When we get up, we don’t feel the least bit recovered. We suffer from swollen eyes, a coated tongue, and bad breath – in short: we feel bad. In the long term, the consequences of modern nutrition are even more devastating.
It not only leads to obesity (often accompanied by a lack of high-quality nutrients), but also increases the likelihood of all types of cardiovascular problems, diabetes, cancer, Alzheimer’s, depression, and burnout – and thus not only massively reduces the quality of life, but also the lifespan.
So what can we do to resist the temptation to rebalance blood sugar and energy levels?
Solutions are offered from everywhere: We should eat completely sugar-free, vegetarian, or vegan anyway, according to the rules of Paleo or Clean Eating, or according to our Ayurvedic constitution.
Most of these diets are quite complex to implement, make going to restaurants and barbecue parties difficult if not impossible – and lead to a bad mood at the dinner table because not everyone finds steamed fennel delicious. Quite apart from the fact that we usually don’t last long for all of the reasons mentioned.
The alternative to diets and bans: intermittent fasting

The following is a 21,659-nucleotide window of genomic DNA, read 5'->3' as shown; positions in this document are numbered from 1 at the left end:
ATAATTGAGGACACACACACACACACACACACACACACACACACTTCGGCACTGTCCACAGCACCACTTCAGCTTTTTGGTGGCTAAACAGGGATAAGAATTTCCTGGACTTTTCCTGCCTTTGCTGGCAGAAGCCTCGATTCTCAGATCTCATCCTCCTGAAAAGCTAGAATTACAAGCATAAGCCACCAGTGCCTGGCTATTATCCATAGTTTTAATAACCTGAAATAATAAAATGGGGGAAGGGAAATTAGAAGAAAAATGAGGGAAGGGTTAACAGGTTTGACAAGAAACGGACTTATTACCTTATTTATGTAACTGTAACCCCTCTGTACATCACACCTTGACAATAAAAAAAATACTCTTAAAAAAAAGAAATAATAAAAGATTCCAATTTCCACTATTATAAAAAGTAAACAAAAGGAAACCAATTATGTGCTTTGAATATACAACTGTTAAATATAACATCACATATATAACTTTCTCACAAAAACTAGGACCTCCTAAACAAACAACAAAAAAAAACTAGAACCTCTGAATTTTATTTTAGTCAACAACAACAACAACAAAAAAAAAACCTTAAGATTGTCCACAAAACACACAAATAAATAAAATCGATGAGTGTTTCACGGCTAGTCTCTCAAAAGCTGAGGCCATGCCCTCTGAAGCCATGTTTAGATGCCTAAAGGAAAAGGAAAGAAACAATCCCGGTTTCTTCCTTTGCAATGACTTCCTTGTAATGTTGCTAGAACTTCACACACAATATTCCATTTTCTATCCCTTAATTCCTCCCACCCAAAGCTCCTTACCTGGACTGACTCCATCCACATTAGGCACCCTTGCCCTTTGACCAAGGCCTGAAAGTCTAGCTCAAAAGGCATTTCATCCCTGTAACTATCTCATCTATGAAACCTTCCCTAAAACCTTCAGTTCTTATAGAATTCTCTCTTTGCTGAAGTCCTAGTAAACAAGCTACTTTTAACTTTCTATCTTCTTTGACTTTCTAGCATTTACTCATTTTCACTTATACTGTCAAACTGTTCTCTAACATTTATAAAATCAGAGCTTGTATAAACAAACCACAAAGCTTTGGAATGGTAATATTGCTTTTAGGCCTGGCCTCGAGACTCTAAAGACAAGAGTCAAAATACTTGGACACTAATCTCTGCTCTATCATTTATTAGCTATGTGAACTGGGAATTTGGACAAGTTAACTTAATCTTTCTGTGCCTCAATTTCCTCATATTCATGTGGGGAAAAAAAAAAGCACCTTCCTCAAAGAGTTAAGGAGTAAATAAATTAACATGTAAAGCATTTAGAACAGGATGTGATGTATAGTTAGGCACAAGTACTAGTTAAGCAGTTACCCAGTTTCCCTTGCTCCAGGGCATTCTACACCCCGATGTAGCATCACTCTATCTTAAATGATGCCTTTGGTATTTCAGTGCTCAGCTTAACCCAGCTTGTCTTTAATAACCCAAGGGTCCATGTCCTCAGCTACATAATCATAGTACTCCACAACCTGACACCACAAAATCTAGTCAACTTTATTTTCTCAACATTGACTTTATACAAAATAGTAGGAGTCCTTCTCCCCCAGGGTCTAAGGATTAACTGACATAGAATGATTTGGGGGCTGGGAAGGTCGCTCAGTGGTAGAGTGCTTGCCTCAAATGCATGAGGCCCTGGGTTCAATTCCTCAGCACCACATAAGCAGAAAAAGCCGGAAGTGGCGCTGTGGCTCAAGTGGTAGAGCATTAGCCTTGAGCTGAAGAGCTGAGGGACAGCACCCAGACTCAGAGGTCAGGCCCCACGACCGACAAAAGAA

But there is salvation! In the form of a fasting method that anyone can implement immediately and without great financial or organizational effort, interval fasting is also known as intermittent fasting.
In contrast to classic fasting, fasting is not done for several days or even weeks in a row; instead, phases of fasting and normal nutrition alternate in a regular rhythm: you can fast for 16 hours every day and only eat during the remaining eight hours fasting two days a week, or even alternate fasting one day and eating normally one day.
During the fasting phases, you only drink water and herbal teas. During the eating phases, you can decide how much and when you eat.
However, if you follow the tips below, you can significantly increase the effect of intermittent fasting.